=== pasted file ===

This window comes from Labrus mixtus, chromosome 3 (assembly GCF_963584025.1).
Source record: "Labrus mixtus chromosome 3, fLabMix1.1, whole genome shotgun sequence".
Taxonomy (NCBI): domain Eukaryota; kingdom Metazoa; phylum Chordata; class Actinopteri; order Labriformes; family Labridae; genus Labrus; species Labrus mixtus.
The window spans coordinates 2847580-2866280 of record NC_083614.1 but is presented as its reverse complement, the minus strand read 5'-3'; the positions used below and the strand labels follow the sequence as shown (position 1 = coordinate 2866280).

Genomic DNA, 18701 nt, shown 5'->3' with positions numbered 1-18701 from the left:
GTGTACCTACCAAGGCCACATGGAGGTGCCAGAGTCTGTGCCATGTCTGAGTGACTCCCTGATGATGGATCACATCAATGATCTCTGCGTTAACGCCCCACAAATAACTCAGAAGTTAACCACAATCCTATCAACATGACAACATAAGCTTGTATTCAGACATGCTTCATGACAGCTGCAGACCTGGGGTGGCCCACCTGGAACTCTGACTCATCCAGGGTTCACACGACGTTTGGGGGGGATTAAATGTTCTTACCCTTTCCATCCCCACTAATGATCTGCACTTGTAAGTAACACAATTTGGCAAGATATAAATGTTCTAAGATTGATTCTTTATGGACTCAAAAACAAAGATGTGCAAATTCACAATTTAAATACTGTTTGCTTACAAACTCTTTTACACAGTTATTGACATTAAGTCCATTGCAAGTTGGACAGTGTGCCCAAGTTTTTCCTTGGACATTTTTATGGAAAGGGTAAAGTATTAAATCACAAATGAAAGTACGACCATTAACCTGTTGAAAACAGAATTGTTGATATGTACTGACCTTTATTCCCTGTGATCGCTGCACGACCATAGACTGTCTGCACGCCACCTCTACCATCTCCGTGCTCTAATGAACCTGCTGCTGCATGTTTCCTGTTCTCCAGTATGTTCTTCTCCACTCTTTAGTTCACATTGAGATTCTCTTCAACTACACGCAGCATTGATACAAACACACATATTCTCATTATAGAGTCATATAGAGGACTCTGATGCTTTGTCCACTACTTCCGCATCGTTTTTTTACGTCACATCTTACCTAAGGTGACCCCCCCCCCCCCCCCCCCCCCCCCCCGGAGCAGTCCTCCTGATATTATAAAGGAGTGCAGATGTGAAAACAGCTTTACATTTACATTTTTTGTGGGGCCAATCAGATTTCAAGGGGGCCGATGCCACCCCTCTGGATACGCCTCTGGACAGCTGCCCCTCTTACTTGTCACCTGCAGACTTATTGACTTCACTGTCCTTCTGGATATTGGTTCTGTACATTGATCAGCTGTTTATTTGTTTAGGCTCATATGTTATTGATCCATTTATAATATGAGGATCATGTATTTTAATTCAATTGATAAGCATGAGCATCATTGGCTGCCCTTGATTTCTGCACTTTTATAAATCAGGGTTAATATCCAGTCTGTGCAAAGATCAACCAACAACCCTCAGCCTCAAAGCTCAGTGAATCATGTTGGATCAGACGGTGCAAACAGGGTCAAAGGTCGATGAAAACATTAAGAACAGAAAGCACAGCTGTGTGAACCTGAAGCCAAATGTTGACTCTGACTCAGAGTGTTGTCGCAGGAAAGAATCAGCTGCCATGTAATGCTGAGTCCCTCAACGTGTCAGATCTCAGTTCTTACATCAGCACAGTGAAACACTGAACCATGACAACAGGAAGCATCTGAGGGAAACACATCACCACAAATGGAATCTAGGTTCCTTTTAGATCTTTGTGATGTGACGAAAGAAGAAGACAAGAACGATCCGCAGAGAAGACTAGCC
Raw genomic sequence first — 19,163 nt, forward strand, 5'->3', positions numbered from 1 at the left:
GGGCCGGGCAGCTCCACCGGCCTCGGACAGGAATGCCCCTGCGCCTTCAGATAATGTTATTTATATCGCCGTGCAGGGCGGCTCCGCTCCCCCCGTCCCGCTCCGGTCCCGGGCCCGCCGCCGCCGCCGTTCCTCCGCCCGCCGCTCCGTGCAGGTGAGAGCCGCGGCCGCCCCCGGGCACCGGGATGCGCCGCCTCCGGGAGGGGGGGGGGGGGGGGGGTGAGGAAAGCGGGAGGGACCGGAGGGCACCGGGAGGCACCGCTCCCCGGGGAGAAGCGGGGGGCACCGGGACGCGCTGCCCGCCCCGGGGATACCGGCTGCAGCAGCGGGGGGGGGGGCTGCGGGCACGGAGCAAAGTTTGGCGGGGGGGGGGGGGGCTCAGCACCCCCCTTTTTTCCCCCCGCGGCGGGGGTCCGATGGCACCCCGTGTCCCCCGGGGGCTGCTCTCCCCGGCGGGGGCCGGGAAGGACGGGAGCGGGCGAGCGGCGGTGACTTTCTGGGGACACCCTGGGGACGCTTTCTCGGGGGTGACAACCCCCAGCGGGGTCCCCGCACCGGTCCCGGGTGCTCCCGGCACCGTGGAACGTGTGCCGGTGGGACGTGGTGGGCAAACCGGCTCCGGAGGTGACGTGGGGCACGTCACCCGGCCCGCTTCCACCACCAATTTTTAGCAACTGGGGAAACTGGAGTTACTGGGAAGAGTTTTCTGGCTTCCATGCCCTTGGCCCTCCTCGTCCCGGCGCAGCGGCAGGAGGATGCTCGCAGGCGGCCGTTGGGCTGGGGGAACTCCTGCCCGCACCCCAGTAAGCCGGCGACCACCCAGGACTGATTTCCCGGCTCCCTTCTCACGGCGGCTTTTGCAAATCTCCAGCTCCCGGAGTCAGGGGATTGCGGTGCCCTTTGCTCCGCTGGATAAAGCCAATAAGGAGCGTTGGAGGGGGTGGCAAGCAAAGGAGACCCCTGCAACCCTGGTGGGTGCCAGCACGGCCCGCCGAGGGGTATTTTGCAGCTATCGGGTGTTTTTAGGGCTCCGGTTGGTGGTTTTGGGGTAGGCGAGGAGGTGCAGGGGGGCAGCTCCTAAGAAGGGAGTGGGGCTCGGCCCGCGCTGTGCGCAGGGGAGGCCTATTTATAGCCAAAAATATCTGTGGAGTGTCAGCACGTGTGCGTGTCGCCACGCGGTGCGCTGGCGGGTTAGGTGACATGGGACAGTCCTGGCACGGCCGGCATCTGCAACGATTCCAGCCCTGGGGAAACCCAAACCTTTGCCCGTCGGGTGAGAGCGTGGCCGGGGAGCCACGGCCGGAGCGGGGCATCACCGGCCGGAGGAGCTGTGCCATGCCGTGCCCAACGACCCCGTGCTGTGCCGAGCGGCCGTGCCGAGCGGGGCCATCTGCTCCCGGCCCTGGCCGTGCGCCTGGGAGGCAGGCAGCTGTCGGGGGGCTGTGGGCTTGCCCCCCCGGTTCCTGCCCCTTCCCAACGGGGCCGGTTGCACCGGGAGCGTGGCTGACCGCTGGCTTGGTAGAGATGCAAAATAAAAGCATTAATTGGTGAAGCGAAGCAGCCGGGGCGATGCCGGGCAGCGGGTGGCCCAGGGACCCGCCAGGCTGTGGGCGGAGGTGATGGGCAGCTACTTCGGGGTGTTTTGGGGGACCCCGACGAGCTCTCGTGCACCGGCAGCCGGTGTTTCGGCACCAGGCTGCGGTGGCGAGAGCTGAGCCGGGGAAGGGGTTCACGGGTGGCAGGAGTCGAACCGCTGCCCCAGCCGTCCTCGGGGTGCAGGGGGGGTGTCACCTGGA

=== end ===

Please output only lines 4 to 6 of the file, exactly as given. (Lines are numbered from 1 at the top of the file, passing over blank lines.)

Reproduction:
The window spans coordinates 2847580-2866280 of record NC_083614.1 but is presented as its reverse complement, the minus strand read 5'-3'; the positions used below and the strand labels follow the sequence as shown (position 1 = coordinate 2866280).

Genomic DNA, 18701 nt, shown 5'->3' with positions numbered 1-18701 from the left:
GTGTACCTACCAAGGCCACATGGAGGTGCCAGAGTCTGTGCCATGTCTGAGTGACTCCCTGATGATGGATCACATCAATGATCTCTGCGTTAACGCCCCACAAATAACTCAGAAGTTAACCACAATCCTATCAACATGACAACATAAGCTTGTATTCAGACATGCTTCATGACAGCTGCAGACCTGGGGTGGCCCACCTGGAACTCTGACTCATCCAGGGTTCACACGACGTTTGGGGGGGATTAAATGTTCTTACCCTTTCCATCCCCACTAATGATCTGCACTTGTAAGTAACACAATTTGGCAAGATATAAATGTTCTAAGATTGATTCTTTATGGACTCAAAAACAAAGATGTGCAAATTCACAATTTAAATACTGTTTGCTTACAAACTCTTTTACACAGTTATTGACATTAAGTCCATTGCAAGTTGGACAGTGTGCCCAAGTTTTTCCTTGGACATTTTTATGGAAAGGGTAAAGTATTAAATCACAAATGAAAGTACGACCATTAACCTGTTGAAAACAGAATTGTTGATATGTACTGACCTTTATTCCCTGTGATCGCTGCACGACCATAGACTGTCTGCACGCCACCTCTACCATCTCCGTGCTCTAATGAACCTGCTGCTGCATGTTTCCTGTTCTCCAGTATGTTCTTCTCCACTCTTTAGTTCACATTGAGATTCTCTTCAACTACACGCAGCATTGATACAAACACACATATTCTCATTATAGAGTCATATAGAGGACTCTGATGCTTTGTCCACTACTTCCGCATCGTTTTTTTACGTCACATCTTACCTAAGGTGACCCCCCCCCCCCCCCCCCCCCCCCCCCGGAGCAGTCCTCCTGATATTATAAAGGAGTGCAGATGTGAAAACAGCTTTACATTTACATTTTTTGTGGGGCCAATCAGATTTCAAGGGGGCCGATGCCACCCCTCTGGATACGCCTCTGGACAGCTGCCCCTCTTACTTGTCACCTGCAGACTTATTGACTTCACTGTCCTTCTGGATATTGGTTCTGTACATTGATCAGCTGTTTATTTGTTTAGGCTCATATGTTATTGATCCATTTATAATATGAGGATCATGTATTTTAATTCAATTGATAAGCATGAGCATCATTGGCTGCCCTTGATTTCTGCACTTTTATAAATCAGGGTTAATATCCAGTCTGTGCAAAGATCAACCAACAACCCTCAGCCTCAAAGCTCAGTGAATCATGTTGGATCAGACGGTGCAAACAGGGTCAAAGGTCGATGAAAACATTAAGAACAGAAAGCACAGCTGTGTGAACCTGAAGCCAAATGTTGACTCTGACTCAGAGTGTTGTCGCAGGAAAGAATCAGCTGCCATGTAATGCTGAGTCCCTCAACGTGTCAGATCTCAGTTCTTACATCAGCACAGTGAAACACTGAACCATGACAACAGGAAGCATCTGAGGGAAACACATCACCACAAATGGAATCTAGGTTCCTTTTAGATCTTTGTGATGTGACGAAAGAAGAAGACAAGAACGATCCGCAGAGAAGACTAGCC